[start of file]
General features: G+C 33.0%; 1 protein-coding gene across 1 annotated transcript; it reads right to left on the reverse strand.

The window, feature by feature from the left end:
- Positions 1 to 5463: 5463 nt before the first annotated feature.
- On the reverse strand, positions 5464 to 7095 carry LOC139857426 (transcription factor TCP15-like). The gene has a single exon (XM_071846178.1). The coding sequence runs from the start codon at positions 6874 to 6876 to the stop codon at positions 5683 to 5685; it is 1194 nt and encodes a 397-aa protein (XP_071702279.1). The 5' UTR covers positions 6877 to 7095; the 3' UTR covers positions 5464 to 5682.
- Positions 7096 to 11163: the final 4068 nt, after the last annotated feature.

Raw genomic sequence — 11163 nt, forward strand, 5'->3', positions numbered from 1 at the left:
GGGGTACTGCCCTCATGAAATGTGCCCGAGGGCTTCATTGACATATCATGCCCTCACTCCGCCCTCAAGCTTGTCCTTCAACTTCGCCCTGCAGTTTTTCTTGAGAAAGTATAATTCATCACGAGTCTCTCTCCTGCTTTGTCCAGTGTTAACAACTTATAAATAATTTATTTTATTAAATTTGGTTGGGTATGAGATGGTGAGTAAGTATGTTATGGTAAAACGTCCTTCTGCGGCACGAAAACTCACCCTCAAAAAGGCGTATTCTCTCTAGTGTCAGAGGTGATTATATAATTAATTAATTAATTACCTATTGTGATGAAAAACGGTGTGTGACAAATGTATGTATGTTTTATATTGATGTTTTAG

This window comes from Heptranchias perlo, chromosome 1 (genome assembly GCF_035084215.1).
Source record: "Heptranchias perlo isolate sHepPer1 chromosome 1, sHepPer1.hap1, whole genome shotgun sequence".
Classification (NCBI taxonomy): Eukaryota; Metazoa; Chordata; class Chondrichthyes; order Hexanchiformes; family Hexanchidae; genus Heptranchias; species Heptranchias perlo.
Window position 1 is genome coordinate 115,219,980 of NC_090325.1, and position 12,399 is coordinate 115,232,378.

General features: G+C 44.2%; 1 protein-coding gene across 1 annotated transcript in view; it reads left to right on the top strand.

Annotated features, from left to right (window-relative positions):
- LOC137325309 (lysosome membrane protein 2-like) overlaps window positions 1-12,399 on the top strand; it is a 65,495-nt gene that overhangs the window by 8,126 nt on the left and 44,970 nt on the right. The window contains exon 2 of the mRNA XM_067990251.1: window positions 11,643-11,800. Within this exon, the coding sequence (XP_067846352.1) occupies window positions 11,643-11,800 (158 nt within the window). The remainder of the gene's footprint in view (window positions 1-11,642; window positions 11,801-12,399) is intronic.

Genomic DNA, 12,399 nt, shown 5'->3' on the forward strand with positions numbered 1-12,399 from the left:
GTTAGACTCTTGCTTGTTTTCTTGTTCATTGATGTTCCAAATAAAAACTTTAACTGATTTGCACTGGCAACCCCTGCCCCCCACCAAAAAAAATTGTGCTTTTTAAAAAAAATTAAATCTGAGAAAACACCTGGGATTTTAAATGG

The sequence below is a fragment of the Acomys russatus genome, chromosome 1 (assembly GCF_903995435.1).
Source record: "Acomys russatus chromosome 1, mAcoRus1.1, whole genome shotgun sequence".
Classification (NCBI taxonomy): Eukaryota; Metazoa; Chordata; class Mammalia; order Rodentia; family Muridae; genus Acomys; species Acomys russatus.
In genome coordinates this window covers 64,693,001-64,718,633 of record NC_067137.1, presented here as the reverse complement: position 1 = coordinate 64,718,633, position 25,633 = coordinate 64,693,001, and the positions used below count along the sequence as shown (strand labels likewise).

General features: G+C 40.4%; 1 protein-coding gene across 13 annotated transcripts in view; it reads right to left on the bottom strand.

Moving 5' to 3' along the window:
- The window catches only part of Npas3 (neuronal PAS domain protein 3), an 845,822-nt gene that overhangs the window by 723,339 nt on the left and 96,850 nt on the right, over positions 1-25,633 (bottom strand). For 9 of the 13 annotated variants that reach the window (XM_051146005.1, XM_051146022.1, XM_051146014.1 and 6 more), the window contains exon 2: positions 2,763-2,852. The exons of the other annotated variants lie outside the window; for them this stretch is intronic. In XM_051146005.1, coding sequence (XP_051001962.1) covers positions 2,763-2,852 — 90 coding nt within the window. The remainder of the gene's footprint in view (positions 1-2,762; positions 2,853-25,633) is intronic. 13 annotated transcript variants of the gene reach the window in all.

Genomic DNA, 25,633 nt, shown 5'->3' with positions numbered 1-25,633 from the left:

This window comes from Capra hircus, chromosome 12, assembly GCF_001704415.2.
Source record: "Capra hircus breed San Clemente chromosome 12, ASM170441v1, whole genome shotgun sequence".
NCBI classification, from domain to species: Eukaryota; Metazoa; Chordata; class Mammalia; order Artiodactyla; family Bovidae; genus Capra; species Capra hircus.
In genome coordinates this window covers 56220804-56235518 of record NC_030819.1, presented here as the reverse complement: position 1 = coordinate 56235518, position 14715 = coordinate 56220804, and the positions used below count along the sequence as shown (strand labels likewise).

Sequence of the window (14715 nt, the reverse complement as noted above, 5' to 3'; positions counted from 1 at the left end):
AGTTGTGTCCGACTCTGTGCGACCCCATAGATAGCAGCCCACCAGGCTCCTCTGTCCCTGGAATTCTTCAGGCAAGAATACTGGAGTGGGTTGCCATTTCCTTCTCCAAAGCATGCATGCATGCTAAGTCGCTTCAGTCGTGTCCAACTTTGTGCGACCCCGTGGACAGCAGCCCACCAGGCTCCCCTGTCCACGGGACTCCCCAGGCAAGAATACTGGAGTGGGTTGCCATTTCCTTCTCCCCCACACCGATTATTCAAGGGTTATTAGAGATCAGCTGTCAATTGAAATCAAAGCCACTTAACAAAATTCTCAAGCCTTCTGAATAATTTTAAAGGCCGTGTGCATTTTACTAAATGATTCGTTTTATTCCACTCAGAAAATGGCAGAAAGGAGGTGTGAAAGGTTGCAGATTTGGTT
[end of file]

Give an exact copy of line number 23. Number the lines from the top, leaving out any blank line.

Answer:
- The window catches only part of Npas3 (neuronal PAS domain protein 3), an 845,822-nt gene that overhangs the window by 723,339 nt on the left and 96,850 nt on the right, over positions 1-25,633 (bottom strand). For 9 of the 13 annotated variants that reach the window (XM_051146005.1, XM_051146022.1, XM_051146014.1 and 6 more), the window contains exon 2: positions 2,763-2,852. The exons of the other annotated variants lie outside the window; for them this stretch is intronic. In XM_051146005.1, coding sequence (XP_051001962.1) covers positions 2,763-2,852 — 90 coding nt within the window. The remainder of the gene's footprint in view (positions 1-2,762; positions 2,853-25,633) is intronic. 13 annotated transcript variants of the gene reach the window in all.